You guys stay safe, and I’ll talk to you next time.  :bye:

Feb 142018
 

In a continuation of the saga of the great epidemic of 2018, I would like to report that I’m completely over the flu.  I would like to… really.  But it just isn’t true.  I’m mostly over it, but the last vestiges keep lingering.  Worse though, is the fact that MBH now has it.

Not my fault, I swear!  We were diligent in making sure I didn’t spread my foul cloud of pestilence to my better half.  Unfortunately, she hurt her back.

What? You don’t get it?  She hurt her back… and so had to go to the doctor.  And the waiting room was filled with people who were waiting to see the doctor for help with the flu.  

To make matters worse, they never even called in her prescription for the muscle relaxers for her back.  It was mid-day last Friday when she went in, and she went back to work after her appointment.  After work, she went by the pharmacy and found out that they had never called in the meds, but by then it was too late.  The doctor’s office was closed, and they didn’t keep weekend hours.  So she rested up over the weekend, and by Monday, her back was much better.  Without the meds.

Unfortunately, she had already been exposed, and on Tuesday, she was pretty sure she was coming down with the flu.  Today is Wednesday, and there is no longer any doubt.  MBH is home sick.

So let’s see, she went to the doctor for help with her back… paid for the appointment… didn’t get the meds she needed… but instead was exposed to the flu that we had been so careful not to spread over the course of the last two weeks.  (sigh)

In writing news…

Half Past MidnightHPM was featured last week in an Audible “Mysteries and Thrillers” BOGO sale. Dates of the sale were February 4th through February 11th.  It was a members only sale, so only folks who actually have a paid membership on Audible were able to take part in it.  They sent me a link, but since I don’t actually have a paid membership on Audible, it really did me no good.  I passed it on to a few friends who did have one, but they reported that the link didn’t seem to be working. When I reported this to ACX (responsible for the content on Audible) they checked, said it was working, and that was that.  I honestly didn’t think much was going to come of it after that.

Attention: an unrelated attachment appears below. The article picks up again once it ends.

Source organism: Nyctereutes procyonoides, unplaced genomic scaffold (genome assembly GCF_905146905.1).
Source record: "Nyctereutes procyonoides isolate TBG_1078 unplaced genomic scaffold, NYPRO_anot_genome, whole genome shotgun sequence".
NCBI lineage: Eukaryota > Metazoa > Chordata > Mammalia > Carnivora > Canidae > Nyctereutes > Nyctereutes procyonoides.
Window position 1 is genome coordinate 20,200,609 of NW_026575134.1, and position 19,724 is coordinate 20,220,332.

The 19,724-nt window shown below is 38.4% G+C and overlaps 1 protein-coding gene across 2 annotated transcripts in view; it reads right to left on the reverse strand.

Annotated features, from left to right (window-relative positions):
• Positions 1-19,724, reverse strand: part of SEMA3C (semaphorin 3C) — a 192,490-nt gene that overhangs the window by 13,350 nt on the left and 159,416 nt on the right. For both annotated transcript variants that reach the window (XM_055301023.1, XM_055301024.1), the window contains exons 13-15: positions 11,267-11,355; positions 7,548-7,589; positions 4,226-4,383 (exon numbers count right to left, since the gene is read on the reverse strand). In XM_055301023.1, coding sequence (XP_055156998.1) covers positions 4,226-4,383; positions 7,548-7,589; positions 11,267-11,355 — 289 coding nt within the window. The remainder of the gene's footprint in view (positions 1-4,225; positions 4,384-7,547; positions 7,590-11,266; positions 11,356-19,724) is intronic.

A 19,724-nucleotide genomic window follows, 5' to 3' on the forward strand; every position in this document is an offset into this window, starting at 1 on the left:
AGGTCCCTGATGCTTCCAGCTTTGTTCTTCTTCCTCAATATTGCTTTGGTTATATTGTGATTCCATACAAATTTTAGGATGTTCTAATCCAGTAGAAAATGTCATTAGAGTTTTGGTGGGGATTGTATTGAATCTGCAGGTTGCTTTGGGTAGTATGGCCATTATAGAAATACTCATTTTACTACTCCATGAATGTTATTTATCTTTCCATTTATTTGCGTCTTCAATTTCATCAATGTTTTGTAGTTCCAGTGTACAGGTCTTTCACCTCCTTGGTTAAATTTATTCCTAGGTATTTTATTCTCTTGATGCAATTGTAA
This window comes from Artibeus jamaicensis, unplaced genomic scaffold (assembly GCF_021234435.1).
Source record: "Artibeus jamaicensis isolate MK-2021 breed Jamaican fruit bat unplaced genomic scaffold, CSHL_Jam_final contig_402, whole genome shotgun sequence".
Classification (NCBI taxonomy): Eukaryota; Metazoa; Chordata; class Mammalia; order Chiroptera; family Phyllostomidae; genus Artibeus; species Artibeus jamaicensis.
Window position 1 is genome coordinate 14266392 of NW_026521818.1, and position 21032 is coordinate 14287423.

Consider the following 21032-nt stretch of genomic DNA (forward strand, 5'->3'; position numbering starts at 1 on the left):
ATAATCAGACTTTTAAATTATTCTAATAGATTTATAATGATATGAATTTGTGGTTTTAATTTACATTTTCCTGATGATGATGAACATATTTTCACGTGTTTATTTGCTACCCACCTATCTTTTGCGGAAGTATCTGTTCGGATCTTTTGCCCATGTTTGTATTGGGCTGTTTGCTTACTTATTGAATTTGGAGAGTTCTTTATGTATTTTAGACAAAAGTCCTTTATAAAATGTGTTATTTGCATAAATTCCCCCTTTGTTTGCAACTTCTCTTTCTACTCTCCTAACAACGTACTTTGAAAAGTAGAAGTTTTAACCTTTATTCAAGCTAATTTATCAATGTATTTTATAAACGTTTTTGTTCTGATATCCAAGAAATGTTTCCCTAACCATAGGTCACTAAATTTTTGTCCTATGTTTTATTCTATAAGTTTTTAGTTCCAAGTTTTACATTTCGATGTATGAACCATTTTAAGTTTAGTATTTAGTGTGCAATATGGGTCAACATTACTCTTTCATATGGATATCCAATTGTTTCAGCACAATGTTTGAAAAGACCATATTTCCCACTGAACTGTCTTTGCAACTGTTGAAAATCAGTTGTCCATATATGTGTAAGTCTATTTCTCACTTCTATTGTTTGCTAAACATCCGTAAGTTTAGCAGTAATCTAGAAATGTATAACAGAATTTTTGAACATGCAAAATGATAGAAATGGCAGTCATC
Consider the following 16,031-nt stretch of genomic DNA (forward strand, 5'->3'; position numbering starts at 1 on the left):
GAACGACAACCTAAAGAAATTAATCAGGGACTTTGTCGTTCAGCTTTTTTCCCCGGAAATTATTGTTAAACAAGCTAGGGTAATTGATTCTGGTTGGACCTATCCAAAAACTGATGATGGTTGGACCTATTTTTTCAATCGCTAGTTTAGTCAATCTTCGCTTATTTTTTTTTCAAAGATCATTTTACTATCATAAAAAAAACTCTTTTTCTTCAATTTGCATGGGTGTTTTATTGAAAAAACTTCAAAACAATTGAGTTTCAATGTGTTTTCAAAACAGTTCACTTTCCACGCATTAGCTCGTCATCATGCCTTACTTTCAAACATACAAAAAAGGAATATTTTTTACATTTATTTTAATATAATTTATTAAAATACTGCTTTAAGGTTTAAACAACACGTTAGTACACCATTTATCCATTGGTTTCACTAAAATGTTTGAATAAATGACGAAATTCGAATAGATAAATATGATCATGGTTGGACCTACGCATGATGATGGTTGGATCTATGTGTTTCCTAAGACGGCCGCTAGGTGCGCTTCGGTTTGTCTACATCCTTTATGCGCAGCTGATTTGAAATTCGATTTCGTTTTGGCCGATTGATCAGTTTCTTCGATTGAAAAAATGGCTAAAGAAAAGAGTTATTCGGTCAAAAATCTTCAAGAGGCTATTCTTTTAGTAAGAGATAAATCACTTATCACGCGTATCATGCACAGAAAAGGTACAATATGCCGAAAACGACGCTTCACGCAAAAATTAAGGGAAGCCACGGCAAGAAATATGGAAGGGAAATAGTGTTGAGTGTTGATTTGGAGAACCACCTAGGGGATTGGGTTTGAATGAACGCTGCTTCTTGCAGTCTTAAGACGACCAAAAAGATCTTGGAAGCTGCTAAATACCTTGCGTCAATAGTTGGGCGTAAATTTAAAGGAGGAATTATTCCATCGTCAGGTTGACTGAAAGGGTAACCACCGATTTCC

Then I checked my sales dashboard on ACX.  It most certainly WAS working!  I watched day after day as my sales numbers grew.  In the end, I sold 384 copies of the HPM audiobook.  Now, since it was a BOGO sale, I imagine I’ll only get credit for half of those sales. But still, 162 sales in a single week on an audiobook that came out four years ago?  Yeah, I’ll definitely take that.  

Payne and Suffering – Current writing schedule is way off.  The flu just sapped my strength, and I was lucky to get a few hundred words on any given day since I was sick.  Today, I’m doing better, and have already knocked out about 1200 words.  Head’s starting to hurt a bit, and I find myself getting tired easier, but I hope to at least knock out another thousand or so before the end of the day.  We’ll see.

Year 12 – I’ve been pretty quiet on this one lately.  Last I mentioned, I had Corey Snow doing the audio work on Y12.  Unfortunately, Corey ran into some setbacks, and the project still isn’t done.  I got word from him last week that he is trying to get back on track, and that I should expect to get more chapters in the near future.  I’m keeping my fingers crossed.

And that’s about it.  Time to get back to work.  So take care, stay safe, and I’ll talk to you next time.  :bye:

Feb 012018
 

Today is February 1st, the “oneth of the month.” This is the day that we do our monthly maintenance chores like feeding the dog her monthly Heartguard, adding bleach to the septic system, etc.  This year, it’s also the day after the rare “super blue blood moon”.  It was “super” because the moon was at perigee, “blue” because it was the second full moon of the month, and a “blood” moon because it also marks the occurrence of a lunar eclipse.

It was also the 32nd anniversary of the day MBH and I got married.  Yep, I’m a lucky man.  

You may have noticed that I didn’t post anything last Wednesday.  That’s because MBH and I took a quick road trip to visit some folks in Texas.  Ever notice how birthdays and celebrations seem to come in waves?  Well, the end of January and beginning of February is just such a wave for our family.  There is our son’s birthday, our granddaughter’s birthday, my mother’s birthday, my brother-in-law’s birthday, our anniversary, and a very close friend’s birthday… all within a matter of a week.  We also had some personal business we had to take care of.

We all managed to cram a lot of life into those few days.  It was a whirlwind trip that left us pretty much exhausted by the time we made it back.  And as you can see, we weren’t the only ones exhausted.